Discuss the purpose of the literature review and in which situation will you use it? Discuss also what are the challenges that nurses are facing today when they have to do a literature review?

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Discuss the purpose of the literature review and in which situation will you use it? Discuss also what are the challenges that nurses are facing today when they have to do a literature review?

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Chapter 5

Literature Reviews: Finding and Critiquing Evidence

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Question

Tell whether the statement is true or false:

A research literature review is a written summary of evidence on a research problem.

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Answer

True

A research literature review is a written summary of evidence on a research problem.

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Purposes of a Literature Review

  • Identification of a research problem
  • Orientation to what is known/not known
  • Determination of gaps or inconsistencies in a body of research
  • Determination of a need to replicate a study
  • Identification of clinical interventions that need to be tested

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Purposes of a Literature Review (cont.)

  • Identification of relevant conceptual frameworks for a research problem
  • Identification of suitable designs and data collection methods
  • Identification of experts who could be used as consultants on a project
  • Assistance in interpreting findings and developing implications

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Sources of Information in a Research Literature Review

  • Principal reliance on primary sources (research reports written by researchers who conducted the study)
  • Less reliance on secondary sources (summaries of studies by others)
  • Peripheral use of anecdotal reports, opinion articles, case reports

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Question

Tell whether the statement is true or false:

An ancestry approach uses pivotal studies to search forward to subsequent studies that cited it.

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Answer

False

Ancestry approach: tracking down earlier studies cited in a reference list of a report

Descendancy approach: using a pivotal study to search forward to subsequent studies that cited it

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Finding Studies

  • Ancestry approach: tracking down earlier studies cited in a reference list of a report
  • Descendancy approach: using a pivotal study to search forward to subsequent studies that cited it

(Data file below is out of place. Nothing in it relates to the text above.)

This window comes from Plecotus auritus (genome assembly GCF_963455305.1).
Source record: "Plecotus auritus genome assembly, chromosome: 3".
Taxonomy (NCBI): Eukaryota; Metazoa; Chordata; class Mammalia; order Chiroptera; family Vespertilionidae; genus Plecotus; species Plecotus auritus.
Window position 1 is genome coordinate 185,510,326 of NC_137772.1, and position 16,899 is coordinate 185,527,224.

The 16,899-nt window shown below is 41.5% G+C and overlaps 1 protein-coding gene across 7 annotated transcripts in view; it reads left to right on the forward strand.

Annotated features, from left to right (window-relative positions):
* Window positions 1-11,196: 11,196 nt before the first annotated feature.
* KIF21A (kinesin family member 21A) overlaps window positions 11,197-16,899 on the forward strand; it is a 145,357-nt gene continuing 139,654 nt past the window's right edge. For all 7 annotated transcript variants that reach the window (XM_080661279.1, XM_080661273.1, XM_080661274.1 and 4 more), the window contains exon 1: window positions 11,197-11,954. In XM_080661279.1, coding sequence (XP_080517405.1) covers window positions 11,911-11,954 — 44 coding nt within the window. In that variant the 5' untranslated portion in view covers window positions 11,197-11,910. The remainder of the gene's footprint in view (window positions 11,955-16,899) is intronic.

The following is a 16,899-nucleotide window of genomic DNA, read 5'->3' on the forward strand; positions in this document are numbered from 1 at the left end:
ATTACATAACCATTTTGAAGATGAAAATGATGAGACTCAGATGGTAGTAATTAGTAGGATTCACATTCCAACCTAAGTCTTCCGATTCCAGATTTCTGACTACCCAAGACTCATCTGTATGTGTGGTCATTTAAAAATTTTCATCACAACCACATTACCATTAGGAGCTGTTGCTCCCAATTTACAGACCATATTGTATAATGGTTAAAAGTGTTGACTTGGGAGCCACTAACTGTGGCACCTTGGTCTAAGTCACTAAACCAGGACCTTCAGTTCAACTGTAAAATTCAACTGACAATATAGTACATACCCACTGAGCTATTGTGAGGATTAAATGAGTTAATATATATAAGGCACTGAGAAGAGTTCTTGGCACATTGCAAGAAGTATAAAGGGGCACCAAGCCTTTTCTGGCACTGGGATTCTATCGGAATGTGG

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Types of Search in Electronic Databases

Subject search

Search for topics or keywords in the database

Text word search

Search for specific words in text fields of the database record

Author search

Search for a specific researcher

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Key Electronic Databases for Nurse Researchers

  • CINAHL (Cumulative Index to Nursing and Allied Health Literature)
  • MEDLINE (Medical Literature on-Line)

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Example of a Printout from a CINAHL Search

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Example of a Printout from a
PubMed Search

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Abstracting and Recording Information

  • Coding the studies
  • Literature review protocols
  • Literature review matrices

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Question

Matrices are a convenient means of abstracting and organizing information for a literature review. What is the purpose of evaluation matrix?

Record methodologic features of a set of studies.

Record research findings.

Record quality assessment information.

Record thematic analysis of the retrieved information.

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Answer

C

A reviewer might use a methodologic matrix to record methodologic features of a set of studies, a set of results matrices to record research findings, and an evaluation matrix to record quality assessment information. The use of such matrices facilitates thematic analysis of the retrieved information.

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Matrix

  • Methodologic
  • Results
  • Evaluation

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Example of a Literature Review Protocol

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Critiquing Studies and Evaluating the Evidence

  • Research critiques of individual studies
  • Evaluating a body of research

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Analyzing and Synthesizing Information

Theme Analysis:

  • Substantive themes
  • Theoretical themes
  • Methodologic themes

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Preparing a Written Literature Review

  • Organizing the review
  • Writing a literature review

1. Content

2. Style

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Guidelines for Critiquing
Literature Reviews

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Chapter 6

Theoretical Frameworks

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Question

Tell whether the following statement is true or false:

A theory is an abstraction that purports to account for or explain phenomena.

Copyright © 2017 Wolters Kluwer Health | Lippincott Williams & Wilkins

Answer

True

A theory is an abstraction that purports to account for or explain phenomena.

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Question

What is a descriptive theory?

An abstract generalization that systematically explains relationships among phenomena